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Khat use and Its Determinants among University students in Northwest Ethiopia: A multivariable analysis

Berihun Assefa Dachew, Berhanu Boru Bifftu, Bewket Tadesse Tiruneh.

Abstract
Background: Khat (Catha edulis) chewing is becoming a significant public health problem, and it becomes a common practice among high school, college, and university students.

Objective: This study was conducted to assess the prevalence and determinants of khat chewing among Gondar University students in Northwest Ethiopia.

Materials and Methods: The study was conducted among 872 randomly selected students in April 2014. A structured self-administered questionnaire was used to collect the data. Descriptive statistics and logistic regression were performed to examine the prevalence and predictors of current use of khat.

Results: The lifetime and current prevalence of khat chewing among respondents was 17.9% (95% CI: 15.320.5) and 13.6% (95% CI: 11.415.9), respectively. Mental distress (adjusted odds ratio (AOR): 1.66 (95% CI: 1.052.61)), having friends who chewed khat (AOR: 3.9 (95% CI: 1.655.21)), cigarette smoking (AOR: 18 (95% CI: 9.518)), increased classwork load (AOR: 1.9 (95% CI: 1.123.2)), and religious practice (AOR: 0.4 (95% CI: 0.240.71)) were found to be independent predictors of chewing.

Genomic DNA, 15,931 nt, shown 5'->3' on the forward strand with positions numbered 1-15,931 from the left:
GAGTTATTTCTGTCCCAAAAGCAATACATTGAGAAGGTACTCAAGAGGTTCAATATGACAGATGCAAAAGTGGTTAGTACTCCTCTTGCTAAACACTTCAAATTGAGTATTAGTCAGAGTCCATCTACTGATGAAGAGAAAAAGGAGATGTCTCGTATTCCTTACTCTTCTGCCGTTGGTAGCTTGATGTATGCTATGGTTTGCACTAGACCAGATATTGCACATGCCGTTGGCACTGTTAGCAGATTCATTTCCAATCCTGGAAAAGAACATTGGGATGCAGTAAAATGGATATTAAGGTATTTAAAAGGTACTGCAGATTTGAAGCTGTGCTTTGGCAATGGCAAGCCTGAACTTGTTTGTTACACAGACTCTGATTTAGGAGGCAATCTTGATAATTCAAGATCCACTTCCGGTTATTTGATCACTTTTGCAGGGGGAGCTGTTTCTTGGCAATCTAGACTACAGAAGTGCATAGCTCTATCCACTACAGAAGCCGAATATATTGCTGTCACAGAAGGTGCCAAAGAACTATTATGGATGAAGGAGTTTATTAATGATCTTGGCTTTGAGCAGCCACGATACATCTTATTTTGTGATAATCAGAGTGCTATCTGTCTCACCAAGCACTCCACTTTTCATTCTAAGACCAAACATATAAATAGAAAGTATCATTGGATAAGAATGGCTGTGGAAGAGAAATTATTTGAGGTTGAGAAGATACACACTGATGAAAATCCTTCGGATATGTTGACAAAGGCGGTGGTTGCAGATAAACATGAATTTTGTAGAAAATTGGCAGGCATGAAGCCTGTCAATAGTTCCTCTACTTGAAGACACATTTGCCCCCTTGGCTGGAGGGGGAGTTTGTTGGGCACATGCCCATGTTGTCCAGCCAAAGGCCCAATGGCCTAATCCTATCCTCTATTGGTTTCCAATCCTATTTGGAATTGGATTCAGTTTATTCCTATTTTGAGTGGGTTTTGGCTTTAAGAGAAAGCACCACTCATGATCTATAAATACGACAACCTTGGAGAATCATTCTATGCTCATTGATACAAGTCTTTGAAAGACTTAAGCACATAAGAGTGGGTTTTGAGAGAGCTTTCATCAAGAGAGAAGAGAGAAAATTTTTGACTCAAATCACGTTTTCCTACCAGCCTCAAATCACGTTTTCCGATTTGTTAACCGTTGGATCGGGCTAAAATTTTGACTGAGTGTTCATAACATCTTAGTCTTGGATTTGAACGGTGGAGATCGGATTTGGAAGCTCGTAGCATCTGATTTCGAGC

Conclusion: The current prevalence of khat chewing was found to be high. Actions targeting those determinants are essential to effectively reduce khat use among university students.

Key words: Current prevalence, khat use, University of Gondar



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